The Gathering

I don’t know where wild turkeys spent the recent miserable winter, but the bunch at Fort Snelling must have found plenty of sustenance.  On a recent warm (i.e., above freezing) day, they were out in great numbers along the road in the park.

A few of the more than two dozen birds shuffling through the leaf litter beneath some recently melted snowbanks.

A few of the more than two dozen birds shuffling through the leaf litter beneath some recently melted snowbanks.

The hens are almost camouflaged in the dappled sunlight beneath these trees, especially when they stand completely motionless.

The hens are almost perfectly camouflaged in the dappled sunlight beneath these trees and dried grass stems, especially when they stand completely motionless.

Hens stick together in small flocks outside of the breeding season, often foraging and roosting at night as a group.  However, in the breeding season (which must begin soon), hens join the all male flocks to be entertained by the strutting, drumming, and gobbling of multiple males.

The males, with their red wattles and glossy black and brown plumage stand out more conspicuously -- for good reason.

The males, with their red wattles and glossy black and brown plumage stand out more conspicuously — for good reason.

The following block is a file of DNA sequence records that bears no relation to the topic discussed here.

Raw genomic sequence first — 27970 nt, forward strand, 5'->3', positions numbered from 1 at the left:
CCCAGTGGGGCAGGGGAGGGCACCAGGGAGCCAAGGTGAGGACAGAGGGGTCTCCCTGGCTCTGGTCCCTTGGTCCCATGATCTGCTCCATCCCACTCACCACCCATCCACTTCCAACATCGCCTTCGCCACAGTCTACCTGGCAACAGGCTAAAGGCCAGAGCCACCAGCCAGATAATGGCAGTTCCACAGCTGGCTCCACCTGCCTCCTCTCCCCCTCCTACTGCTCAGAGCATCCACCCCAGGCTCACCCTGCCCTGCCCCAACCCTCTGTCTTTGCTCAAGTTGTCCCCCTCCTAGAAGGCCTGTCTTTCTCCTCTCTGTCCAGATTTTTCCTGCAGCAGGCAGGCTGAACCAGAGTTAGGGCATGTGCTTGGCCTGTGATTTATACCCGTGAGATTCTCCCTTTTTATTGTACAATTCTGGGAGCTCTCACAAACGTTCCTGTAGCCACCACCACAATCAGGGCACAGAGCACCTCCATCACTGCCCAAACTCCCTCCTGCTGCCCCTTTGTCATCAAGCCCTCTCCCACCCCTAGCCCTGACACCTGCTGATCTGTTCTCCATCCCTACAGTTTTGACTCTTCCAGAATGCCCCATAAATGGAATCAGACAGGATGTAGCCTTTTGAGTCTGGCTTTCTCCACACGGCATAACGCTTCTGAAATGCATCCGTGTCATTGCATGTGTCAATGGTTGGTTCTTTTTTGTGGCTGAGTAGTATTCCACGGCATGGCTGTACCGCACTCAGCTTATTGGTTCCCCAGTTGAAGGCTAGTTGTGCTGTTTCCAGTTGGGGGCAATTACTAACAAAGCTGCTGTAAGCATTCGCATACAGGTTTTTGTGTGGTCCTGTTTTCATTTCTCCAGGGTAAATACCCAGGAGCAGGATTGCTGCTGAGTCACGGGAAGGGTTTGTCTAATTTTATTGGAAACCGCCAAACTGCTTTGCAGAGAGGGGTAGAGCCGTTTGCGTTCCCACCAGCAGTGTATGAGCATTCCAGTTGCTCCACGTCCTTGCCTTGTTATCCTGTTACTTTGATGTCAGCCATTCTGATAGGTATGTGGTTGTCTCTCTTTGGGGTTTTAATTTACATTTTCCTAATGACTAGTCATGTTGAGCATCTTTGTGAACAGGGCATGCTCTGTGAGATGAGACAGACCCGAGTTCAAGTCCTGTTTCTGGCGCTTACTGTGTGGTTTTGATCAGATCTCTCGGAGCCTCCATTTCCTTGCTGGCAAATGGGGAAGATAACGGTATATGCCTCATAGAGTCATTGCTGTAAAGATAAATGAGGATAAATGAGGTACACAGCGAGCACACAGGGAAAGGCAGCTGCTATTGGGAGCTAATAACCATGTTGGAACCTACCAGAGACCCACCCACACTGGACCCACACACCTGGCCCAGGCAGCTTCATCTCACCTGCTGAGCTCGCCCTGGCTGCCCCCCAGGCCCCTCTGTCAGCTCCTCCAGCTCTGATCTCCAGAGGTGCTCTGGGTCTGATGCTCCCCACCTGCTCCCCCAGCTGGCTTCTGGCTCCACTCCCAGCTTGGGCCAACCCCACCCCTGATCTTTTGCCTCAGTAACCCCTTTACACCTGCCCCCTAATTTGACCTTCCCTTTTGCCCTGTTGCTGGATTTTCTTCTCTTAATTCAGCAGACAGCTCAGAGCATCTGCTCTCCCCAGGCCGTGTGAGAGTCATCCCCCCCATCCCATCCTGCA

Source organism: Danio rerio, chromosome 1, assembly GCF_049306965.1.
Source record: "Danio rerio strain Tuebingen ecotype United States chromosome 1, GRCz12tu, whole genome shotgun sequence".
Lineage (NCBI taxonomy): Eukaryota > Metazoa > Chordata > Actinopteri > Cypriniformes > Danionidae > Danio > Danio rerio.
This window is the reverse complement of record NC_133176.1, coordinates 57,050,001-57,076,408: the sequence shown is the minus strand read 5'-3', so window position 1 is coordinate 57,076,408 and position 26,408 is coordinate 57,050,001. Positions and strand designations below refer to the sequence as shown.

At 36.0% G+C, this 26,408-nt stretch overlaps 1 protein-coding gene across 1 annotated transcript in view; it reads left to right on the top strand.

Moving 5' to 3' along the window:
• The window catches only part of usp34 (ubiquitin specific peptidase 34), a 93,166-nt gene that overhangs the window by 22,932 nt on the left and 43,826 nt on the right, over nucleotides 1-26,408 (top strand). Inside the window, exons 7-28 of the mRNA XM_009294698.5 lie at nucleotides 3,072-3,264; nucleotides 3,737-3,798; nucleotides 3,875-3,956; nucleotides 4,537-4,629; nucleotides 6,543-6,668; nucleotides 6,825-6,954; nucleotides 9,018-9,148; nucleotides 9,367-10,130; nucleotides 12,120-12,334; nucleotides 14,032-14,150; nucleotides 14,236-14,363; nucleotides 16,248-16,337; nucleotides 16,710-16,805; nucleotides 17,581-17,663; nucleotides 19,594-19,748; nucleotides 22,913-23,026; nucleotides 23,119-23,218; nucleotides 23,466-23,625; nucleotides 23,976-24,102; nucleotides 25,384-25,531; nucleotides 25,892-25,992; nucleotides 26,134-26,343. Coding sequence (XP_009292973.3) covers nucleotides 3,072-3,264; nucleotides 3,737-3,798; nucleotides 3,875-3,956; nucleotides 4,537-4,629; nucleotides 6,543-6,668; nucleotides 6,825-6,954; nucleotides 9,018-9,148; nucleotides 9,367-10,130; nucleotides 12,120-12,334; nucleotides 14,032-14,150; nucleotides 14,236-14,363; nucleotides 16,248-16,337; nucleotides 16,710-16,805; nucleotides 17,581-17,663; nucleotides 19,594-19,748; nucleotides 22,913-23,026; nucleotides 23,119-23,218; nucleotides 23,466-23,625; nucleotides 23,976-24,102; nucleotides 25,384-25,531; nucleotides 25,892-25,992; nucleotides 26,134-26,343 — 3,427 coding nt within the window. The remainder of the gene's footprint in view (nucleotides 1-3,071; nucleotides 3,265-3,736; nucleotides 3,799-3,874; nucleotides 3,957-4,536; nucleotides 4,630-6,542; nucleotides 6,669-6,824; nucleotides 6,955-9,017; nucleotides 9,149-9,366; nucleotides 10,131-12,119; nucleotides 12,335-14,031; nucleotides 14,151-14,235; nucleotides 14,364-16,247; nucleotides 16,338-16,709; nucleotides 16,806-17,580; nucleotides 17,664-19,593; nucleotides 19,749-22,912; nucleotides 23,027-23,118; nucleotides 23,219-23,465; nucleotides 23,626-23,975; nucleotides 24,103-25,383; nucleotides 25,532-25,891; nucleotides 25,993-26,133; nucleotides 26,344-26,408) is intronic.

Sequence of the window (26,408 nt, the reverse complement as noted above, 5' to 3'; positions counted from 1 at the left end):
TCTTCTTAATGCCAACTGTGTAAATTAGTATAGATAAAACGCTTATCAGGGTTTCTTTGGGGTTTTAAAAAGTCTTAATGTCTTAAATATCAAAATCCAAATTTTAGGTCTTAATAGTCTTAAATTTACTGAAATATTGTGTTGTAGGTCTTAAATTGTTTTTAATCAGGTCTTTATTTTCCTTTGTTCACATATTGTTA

The role of the male turkey in the whole reproductive process is pretty simple — to look (and sound) good enough to attract as many females as possible.  Apparently, an individual male’s success with the opposite sex is better if he presents himself as part of a male duo — the dominant male having the most success and his sidekick lesser success but still able to pass along some of their genes.  This scheme works because the two males are often brothers sharing a lot of the same genes.

Males don’t participate in any of the nesting (which takes about 28 days) or chick rearing, so after an intense few weeks of feather ruffling and strutting, they rejoin their bachelor brothers for a pleasant summer of loafing.

A tom turkey displaying to several females in my backyard two years ago in early April.

A tom turkey displaying to several females in my backyard two years ago in early April.  The white head, blue face, long drooping “snood” hanging down over its beak, and red engorged wattles indicate a bird in the prime of its sexual vigor.

8 thoughts on “The Gathering

    • Yes, they are a far cry from the white-feathered variety. Interestingly, Brits were the ones who dubbed them turkeys, based on their supposed route of travel through the country (Turkey) to get to the UK.

    • They favor oak and beech forests for foraging, and conifers for roosting. But I never see them in the middle of winter, only in the fall and the almost springtime around here. They are good fliers, but not migrators, so where they go in mid-winter is a mystery to me.

  1. That last shot is spectacular. My image of a wild turkey was formed from all of the cardboard cutouts that we would pin to the wall in elementary school at Thanksgiving time–I have never seen one in person.

  2. There’s a good size flock that hangs out in one of the places I go for bird walks and they are usually out in all kinds of weather but this year they’ve been hiding here too. Any day now I expect them to be out and noisy. And I’ve noticed those males do love to pose!

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